Friday, August 5, 2016

How to apply scriptural meditations on God's eternal attributes

Job 42:1-6 Then Job answered the Lord and said, 2 “I know that You can do all things, And that no purpose of Yours can be thwarted. 3 ‘Who is this that hides counsel without knowledge?’
Therefore I have declared that which I did not understand, Things too wonderful for me, which I did not know.” 4 ‘Hear, now, and I will speak;
I will ask You, and You instruct me.’
5 “I have heard of You by the hearing of the ear; But now my eye sees You;
6 Therefore I retract, And I repent in dust and ashes.”

These last several meditations on scripture have featured the eternal attributes of God that we find in Psalm 139:

1. God's omniscience. Psalm 139:1-6
2. God's omnipresence. Psalm 139:7-13
3. God's omnipotence. Psalm 139:14-16
4. God's goodness. Psalm 139:17-24

Today's post will aim to meditate on these meditations with respect to how we ought to respond to such magnificent truths. Job's words above capture perfectly the proper response one has in light of such powerful insights into God's character.

I'll never forget my seminary days. At the end of the semester, our professor had been teaching a course on systematic theology - with specific emphasis on the doctrine of God. On the last day of class, he had us focus almost the whole time on the unfolding of Job 42. His basic word to us then young seminarians was to ever be in awe of God. In as much as our theology and preaching will convey truth about God, we can never hope to capture in a comprehensive or exhaustive way the totality of God in His being. If God ends up being nothing more than an object of speculation or a Being of fascination, then we have failed in the theological task. Instead, God ought to ever be the God of our adoration. True theology, it seems, ought to drive us to our knees and our hands raised up in the air.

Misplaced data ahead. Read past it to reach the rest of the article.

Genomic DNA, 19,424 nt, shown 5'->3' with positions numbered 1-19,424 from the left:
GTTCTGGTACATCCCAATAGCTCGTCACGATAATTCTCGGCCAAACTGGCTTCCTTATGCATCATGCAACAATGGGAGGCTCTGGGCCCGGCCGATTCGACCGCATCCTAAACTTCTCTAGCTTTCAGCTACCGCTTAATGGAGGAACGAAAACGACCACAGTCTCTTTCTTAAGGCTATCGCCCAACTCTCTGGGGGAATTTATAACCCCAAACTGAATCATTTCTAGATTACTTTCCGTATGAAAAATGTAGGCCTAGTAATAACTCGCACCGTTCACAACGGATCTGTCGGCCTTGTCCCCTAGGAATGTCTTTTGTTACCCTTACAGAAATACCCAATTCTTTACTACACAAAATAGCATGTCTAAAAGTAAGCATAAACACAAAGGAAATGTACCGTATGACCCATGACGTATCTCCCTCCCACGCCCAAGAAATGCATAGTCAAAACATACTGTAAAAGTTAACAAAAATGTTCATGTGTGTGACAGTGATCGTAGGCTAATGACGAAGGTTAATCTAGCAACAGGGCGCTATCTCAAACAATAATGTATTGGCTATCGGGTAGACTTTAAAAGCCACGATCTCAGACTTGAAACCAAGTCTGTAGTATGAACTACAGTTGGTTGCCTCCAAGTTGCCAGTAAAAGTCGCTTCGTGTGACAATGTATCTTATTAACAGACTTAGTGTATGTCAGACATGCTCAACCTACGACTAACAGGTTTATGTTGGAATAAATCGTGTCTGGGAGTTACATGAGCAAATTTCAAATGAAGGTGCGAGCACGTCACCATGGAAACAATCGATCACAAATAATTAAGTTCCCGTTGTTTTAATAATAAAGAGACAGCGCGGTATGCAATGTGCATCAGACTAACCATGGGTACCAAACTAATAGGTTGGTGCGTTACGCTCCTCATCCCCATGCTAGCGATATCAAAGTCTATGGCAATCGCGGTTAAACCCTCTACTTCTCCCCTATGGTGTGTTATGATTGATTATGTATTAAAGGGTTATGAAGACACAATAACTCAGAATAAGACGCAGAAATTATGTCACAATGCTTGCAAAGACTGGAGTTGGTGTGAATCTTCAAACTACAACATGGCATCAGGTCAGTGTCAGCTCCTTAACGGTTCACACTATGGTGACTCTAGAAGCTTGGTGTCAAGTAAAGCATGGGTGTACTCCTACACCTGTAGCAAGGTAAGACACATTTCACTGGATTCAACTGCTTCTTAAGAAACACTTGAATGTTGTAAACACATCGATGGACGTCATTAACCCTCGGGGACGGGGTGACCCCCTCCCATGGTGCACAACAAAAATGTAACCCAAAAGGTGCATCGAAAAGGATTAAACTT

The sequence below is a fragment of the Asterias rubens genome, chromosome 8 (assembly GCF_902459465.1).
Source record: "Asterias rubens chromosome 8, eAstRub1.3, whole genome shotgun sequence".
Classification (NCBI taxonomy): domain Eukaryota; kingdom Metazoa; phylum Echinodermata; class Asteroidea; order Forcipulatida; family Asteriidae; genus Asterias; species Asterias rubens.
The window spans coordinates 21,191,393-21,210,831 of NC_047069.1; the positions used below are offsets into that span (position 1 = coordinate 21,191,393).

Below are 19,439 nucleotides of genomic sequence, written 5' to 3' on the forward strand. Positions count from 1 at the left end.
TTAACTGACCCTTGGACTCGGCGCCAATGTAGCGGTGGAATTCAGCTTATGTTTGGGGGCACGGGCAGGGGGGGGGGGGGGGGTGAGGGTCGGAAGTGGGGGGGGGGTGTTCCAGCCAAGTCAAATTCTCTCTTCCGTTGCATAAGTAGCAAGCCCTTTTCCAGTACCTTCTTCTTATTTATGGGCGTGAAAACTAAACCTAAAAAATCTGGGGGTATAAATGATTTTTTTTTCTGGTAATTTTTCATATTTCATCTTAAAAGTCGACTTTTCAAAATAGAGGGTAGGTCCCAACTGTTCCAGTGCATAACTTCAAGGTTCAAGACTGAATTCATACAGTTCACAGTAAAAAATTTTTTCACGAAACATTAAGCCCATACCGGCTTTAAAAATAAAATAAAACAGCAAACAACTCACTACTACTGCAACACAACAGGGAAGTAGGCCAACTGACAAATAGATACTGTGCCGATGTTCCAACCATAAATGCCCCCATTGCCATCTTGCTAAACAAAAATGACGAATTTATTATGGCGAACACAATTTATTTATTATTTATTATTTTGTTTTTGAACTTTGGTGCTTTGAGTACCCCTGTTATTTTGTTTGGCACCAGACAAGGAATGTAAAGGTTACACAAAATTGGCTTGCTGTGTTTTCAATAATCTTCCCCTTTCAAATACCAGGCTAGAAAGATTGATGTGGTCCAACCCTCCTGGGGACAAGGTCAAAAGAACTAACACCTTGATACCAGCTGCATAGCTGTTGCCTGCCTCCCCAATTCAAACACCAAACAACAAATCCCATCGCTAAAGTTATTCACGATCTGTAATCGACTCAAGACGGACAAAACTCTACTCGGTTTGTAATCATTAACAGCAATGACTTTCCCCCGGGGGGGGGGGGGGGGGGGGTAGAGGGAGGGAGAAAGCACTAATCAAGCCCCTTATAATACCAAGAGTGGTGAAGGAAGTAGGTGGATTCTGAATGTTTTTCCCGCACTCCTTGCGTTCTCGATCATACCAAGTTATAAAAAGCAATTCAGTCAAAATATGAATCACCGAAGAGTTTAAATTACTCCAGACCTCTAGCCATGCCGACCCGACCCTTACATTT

Certainly our meditations this week on Psalm 139 have been mind-expanding and hopefully, heart enlarging. With that said, our response ought to be nothing short of worship. We ought to be overwhelmed by the power and majesty of God. From Job 42:1-6, let me suggest four proper responses to what we have gleaned in our meditations on God's maximal excellencies in Psalm 139:

1. Confidence that God can do all things. Job 42:1

2. Knowing God better. Job 42:2-3

3. Dependence on God. Job 42:4

4. Exercising greater faith and repentance towards God. Job 42:5-6

When we express these four attitudes, we are positioning ourselves to receive further insights about God's character and being from His word. Paul learned this in 2 Corinthians 12 in light of his insights and illuminations from God, wherein in 2 Corinthians 12:9 God told him that His power is made perfect in weakness. Or again, in Revelation 1, we find the Apostle John falling at Jesus' feet as one who was dead, with Jesus touching him and encouraging him in Revelation 1:17  "When I saw Him, I fell at His feet like a dead man. And He placed His right hand on me, saying, “Do not be afraid; I am the first and the last". What was the outcome of that encounter? John gets to hear the explanation of what he had just witnessed in the opening vision of Revelation. 

As we close out today, I want to end with a practical note from A.W Tozer on the value we gain from meditating on God and sharing what we glean in the context of our dealings with other people. A.W Tozer writes in page 116 of his book "Knowledge of the Holy": "(A)s our knowledge of God becomes more wonderful, greater service to our fellow man will become for us imperative. This blessed knowledge is not given to be enjoyed selfishly. The more perfectly we know God the more we will feel the desire to translate the new-found knowledge into deeds of mercy towards a suffering humanity. The God who gave all to us will continue to give all through us as we come to know him better."

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